Feminists come in all shapes, sizes, colours, and genders. There is likewise a wide range of political thought and ways of expressing feminism. Not all feminists think alike, but if you support the idea of respect and equality for women, then you are a feminist.
Dear women who don’t need feminism – if you’ve read this far, then I applaud you. You may be rethinking your stance on feminism (I am an optimist by nature). You may not. You may still be confused as to why we need the label ‘feminism’, and not just ‘humanism’. You may think that I’m a complete idiot. Whatever your reaction, I urge you to take a moment to read this page, and take some time to explore the links.
If you’re still not convinced, remember this – inequality and patriarchy hurts men and women both. It’s no coincidence that the most brutal and unstable societies on the planet are societies where women are uneducated, have no public role or presence, have no sexual or marital autonomy, have no control over their fertility, and are brutally punished for ‘disobeying’ the ‘laws’ of their family/community/society. It’s much easier to dominate a society if you render 1/2 of its population powerless.
You many not feel as though you live in such a society. You may be privileged enough not to have experienced any overt sexism (or, as I suspect, not to have noticed it). But there may come a time when you realise you need feminism.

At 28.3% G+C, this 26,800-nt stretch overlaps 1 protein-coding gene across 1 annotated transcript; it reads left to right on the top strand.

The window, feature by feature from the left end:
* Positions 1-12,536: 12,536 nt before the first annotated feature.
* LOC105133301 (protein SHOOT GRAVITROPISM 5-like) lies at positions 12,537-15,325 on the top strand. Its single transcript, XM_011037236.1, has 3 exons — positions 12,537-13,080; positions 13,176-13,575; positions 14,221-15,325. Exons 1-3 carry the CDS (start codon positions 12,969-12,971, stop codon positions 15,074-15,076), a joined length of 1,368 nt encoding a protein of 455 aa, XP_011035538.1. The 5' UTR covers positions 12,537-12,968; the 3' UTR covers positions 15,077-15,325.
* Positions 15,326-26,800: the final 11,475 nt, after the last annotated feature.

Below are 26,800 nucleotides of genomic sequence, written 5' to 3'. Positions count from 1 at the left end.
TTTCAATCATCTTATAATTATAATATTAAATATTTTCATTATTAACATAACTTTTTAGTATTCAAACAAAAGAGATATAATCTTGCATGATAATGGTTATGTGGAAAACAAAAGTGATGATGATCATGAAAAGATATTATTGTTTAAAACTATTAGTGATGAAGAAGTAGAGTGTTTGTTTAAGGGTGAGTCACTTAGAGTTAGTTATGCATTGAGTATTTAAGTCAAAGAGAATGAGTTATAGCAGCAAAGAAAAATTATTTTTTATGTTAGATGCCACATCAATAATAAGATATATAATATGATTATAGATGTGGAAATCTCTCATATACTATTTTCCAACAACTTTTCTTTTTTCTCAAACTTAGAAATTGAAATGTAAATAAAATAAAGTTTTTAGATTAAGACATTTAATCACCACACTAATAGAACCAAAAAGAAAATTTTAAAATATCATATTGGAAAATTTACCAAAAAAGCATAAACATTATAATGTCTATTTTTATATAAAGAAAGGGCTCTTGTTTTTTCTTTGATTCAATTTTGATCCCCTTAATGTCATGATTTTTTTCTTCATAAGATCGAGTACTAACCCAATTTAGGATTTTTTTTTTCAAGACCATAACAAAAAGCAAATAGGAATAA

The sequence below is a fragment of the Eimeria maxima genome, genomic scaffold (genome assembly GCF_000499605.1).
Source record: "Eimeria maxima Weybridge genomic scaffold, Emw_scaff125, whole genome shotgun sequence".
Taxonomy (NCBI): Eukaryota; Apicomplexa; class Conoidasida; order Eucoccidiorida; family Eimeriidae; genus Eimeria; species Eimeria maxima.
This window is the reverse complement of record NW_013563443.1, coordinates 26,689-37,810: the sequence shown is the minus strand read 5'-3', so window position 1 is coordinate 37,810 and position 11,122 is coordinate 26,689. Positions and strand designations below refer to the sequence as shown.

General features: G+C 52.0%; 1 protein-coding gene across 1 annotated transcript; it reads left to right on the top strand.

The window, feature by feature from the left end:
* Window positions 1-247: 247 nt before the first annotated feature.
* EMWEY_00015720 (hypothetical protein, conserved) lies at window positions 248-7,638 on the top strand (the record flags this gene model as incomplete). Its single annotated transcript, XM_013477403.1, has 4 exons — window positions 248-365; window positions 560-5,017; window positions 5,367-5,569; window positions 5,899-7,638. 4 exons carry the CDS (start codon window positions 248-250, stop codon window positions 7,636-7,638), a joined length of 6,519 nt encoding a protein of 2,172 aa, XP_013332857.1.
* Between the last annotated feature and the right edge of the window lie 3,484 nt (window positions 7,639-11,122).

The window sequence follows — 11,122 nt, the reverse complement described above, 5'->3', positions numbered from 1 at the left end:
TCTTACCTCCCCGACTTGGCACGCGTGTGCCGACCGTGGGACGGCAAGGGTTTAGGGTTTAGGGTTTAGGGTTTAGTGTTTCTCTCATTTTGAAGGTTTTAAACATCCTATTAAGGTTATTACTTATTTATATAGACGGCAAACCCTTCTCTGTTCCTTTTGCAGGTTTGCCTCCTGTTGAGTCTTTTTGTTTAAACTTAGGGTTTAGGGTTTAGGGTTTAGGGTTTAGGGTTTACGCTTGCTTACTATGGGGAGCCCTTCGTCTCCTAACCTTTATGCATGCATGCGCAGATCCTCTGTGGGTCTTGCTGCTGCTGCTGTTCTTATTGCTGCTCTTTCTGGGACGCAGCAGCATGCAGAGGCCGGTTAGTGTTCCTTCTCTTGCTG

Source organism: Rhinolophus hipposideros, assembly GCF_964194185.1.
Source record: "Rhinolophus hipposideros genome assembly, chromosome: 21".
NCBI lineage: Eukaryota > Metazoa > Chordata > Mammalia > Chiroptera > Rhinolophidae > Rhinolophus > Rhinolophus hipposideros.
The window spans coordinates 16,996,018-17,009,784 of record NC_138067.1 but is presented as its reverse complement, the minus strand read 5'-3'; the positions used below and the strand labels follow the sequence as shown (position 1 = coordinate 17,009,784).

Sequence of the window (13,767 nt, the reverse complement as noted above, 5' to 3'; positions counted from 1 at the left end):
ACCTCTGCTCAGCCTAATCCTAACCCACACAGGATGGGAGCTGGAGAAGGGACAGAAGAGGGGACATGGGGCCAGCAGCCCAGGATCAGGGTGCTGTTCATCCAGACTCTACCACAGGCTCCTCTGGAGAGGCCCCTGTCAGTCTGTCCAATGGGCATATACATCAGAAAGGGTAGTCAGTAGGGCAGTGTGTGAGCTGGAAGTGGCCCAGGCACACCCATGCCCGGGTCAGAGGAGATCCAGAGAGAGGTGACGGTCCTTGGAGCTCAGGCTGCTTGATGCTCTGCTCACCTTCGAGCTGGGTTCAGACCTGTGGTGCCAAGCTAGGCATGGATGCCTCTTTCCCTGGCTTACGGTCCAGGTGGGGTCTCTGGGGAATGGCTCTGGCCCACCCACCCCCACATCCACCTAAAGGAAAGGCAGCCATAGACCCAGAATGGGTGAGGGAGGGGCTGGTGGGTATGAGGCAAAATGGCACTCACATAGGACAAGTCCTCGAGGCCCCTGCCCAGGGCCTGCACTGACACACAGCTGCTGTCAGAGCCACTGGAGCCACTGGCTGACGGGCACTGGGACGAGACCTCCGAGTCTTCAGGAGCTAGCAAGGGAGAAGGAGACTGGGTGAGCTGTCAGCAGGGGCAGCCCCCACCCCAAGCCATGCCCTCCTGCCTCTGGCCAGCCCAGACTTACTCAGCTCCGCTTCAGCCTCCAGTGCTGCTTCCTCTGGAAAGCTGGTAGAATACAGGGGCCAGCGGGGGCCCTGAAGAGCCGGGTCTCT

If you ever get tired of working harder and longer hours for lower pay or for no pay, we’ll be here. If, as you get older and things begin to sag, you find yourself becoming invisible, almost as if you were only valuable as long as you were young and hot, we’ll be here to remind you of your worth. If you are ever raped, or beaten by your partner, and you suddenly realise how monstrous it is to be told to ‘take responsibility’ for violence that has been done to you, to be told that you asked for it, to be intimidated into silent smiles so you don’t upset the boys, we’ll be here. Whether you need a refuge to go to with your kids or a tumblr full of gifs to remind you you’re not alone, we’ll be here. If you need an abortion, or access to contraception, we’ll be here fighting for your right to the treatment you need and deserve, because we believe that you are a human being who ought to be able to decide what happens to her own body. We’ll be here, because that’s what we do. – Laurie, The Debrief.
Perhaps, in fact, it’s not a case of being a woman who thinks she doesn’t need feminism, but more a case of being a woman who thinks she doesn’t need feminism right now. If and when that changes, we will be there for you.